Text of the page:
Finally, a great piece in the Chronicle of Higher Education, discussing In Praise of Copying along with Lewis Hyde’s Common As Air, and the notion that books are always copies of other books.

****You can now download the entire text of In Praise of Copying from the Harvard website'.

'... Perhaps these online archives just make visible and more “at hand” something that was happening invisibly, more distantly, but continuously before. At the same time, something new is going on. The physical book today is one copy, one iteration of a text among others. What that means for publishers, writers, readers and other interested parties is something that we are working out – on this webpage and elsewhere.” —Marcus Boon'

Another article on Marcus's book  from the Chronicle here


Half of the world's 6500 to 7000 languages are expected to disappear this century.

"What do you see, Grandson? I'm waiting for lilyseed, Granny." Garrwa, an aboriginal language spoken by forty people in Northern Australia.
"I am going to tell a story." Pawnee, a Caddoan language spoken by fewer than ten people in Pawnee County, Oklahoma.
"From the bottom of the mountains, from the whiteness of the ice, our mother Jarxadan quietly carries its shining water downstream." [Listen.] Forest Yukagir, a Paleosiberian language spoken by thirty people in the Sakha Republic of Russia.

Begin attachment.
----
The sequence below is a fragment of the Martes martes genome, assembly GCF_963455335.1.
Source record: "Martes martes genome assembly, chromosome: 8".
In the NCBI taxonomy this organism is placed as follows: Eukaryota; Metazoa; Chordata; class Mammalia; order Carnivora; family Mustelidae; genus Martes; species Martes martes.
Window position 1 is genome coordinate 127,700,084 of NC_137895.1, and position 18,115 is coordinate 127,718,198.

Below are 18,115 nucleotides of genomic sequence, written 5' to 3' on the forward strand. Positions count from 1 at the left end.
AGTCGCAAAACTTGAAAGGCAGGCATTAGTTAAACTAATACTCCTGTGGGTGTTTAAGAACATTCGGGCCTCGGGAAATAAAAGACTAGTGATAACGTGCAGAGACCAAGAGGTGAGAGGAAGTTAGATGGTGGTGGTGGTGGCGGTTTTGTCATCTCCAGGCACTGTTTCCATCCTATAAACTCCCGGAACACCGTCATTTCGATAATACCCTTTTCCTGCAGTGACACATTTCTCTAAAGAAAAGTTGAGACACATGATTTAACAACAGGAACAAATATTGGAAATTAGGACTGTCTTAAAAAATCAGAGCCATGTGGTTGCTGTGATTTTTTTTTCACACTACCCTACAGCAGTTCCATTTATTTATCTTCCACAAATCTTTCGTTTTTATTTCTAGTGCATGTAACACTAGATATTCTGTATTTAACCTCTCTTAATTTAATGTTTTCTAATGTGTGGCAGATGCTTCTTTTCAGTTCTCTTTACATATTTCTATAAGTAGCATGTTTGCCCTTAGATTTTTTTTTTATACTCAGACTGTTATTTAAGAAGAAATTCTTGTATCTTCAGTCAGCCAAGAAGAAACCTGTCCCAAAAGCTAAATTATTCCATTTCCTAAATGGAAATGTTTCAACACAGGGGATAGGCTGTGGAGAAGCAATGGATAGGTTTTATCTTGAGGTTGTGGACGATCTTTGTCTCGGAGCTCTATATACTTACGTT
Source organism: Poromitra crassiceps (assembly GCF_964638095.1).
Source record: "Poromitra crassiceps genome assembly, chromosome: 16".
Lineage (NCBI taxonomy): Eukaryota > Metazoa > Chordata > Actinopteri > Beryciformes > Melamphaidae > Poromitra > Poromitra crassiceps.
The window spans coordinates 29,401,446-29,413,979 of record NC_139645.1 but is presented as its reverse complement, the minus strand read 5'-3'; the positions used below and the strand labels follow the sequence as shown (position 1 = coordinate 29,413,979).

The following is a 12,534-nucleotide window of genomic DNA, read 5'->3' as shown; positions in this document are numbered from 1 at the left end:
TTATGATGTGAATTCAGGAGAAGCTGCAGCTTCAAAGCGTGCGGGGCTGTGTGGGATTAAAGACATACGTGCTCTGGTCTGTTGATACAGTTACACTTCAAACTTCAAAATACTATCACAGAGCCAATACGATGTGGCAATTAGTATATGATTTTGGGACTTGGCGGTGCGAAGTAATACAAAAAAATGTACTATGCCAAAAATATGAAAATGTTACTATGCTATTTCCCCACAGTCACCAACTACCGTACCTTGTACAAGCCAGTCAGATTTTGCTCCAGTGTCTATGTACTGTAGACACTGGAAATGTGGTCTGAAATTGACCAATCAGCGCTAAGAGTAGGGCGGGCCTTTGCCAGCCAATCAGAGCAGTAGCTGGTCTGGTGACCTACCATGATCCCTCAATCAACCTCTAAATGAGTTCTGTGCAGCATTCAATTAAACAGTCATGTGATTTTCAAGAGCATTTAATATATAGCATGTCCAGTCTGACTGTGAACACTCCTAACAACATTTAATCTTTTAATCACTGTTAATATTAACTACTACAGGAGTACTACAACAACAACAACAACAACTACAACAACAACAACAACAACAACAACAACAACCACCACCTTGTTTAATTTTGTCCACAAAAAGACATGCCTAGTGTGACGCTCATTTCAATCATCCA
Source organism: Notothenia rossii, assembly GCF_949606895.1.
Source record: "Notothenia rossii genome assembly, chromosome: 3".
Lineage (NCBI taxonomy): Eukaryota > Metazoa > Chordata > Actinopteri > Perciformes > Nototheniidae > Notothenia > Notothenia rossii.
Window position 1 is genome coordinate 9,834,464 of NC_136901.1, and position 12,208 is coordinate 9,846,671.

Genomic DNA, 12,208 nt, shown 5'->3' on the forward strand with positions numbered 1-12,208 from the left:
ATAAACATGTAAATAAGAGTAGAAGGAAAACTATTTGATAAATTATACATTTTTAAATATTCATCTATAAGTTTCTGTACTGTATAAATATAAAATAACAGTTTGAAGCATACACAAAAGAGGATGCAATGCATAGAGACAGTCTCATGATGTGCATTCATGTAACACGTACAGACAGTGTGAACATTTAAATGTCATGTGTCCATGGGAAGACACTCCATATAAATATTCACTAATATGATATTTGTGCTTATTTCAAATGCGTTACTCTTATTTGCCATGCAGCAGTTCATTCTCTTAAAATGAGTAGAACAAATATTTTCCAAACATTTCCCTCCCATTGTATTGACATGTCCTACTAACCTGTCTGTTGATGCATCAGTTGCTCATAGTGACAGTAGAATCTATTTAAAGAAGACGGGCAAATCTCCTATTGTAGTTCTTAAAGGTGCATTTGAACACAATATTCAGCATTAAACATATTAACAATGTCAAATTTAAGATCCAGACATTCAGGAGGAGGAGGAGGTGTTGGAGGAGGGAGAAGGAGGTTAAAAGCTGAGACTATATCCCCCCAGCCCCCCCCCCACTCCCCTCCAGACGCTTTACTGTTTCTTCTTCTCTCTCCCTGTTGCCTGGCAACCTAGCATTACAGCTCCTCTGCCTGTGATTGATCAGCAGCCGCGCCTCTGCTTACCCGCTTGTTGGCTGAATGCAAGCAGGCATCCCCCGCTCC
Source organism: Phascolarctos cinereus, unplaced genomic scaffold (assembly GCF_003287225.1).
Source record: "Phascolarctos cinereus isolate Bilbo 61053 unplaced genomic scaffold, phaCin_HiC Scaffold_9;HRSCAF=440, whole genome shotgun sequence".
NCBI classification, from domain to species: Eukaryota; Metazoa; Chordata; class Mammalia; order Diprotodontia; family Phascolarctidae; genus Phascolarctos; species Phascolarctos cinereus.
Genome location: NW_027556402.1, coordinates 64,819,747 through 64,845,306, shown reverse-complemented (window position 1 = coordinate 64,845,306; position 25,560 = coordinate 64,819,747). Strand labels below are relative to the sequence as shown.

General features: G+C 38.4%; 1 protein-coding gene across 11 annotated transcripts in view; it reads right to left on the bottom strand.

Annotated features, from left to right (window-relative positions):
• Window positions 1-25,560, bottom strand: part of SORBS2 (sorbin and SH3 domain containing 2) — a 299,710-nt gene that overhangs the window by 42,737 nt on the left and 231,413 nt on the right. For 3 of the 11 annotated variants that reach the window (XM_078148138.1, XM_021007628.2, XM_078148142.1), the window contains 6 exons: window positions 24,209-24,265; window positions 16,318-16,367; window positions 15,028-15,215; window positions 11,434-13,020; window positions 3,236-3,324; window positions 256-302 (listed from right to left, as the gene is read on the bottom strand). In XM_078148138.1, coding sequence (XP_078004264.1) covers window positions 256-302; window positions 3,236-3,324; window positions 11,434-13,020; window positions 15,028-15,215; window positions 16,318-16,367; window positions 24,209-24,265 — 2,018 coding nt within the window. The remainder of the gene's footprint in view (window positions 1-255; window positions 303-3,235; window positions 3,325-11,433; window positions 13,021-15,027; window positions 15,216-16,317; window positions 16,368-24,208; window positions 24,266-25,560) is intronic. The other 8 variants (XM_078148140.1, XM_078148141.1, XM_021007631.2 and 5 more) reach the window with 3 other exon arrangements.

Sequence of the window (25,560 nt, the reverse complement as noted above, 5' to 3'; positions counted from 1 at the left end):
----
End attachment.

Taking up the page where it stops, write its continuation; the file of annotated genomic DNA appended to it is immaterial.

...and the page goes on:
"If you do that, if you eat it, then you will be the way we are." Arapaho, a Plains Algonquian language spoken by 200 fluent elders on the Wind River Reservation in Wyoming, and by students of the language immersion school they founded in 2008.
"Don't you throw the boomerang, or I'll throw one at you." Kayardild, a Tangkic language spoken by eight people on islands off the northwest coast of Queensland, Australia.
"Nowadays they cannot speak any more." Baure, an Arawakan language spoken by thirteen people in the Beni Department of Bolivia.
"The jaguar walks in the dark, grabs wild pigs, bites and eats them, and walks while he shits, it is like that." Kwaza, an indigenous language spoken by 25 people in western Brazil.
"It's a white man's gun, you know." Lake Miwok, an Utian language spoken by three people in Northern California.
"This is the river Dulumtu, where there are neither animals nor fish." Udege, a Tungusic language spoken by forty people in Far Eastern Russia.
"I feel like hitting the road." Dumi, a Kiranti language spoken by eight people in the Khatang district of Nepal.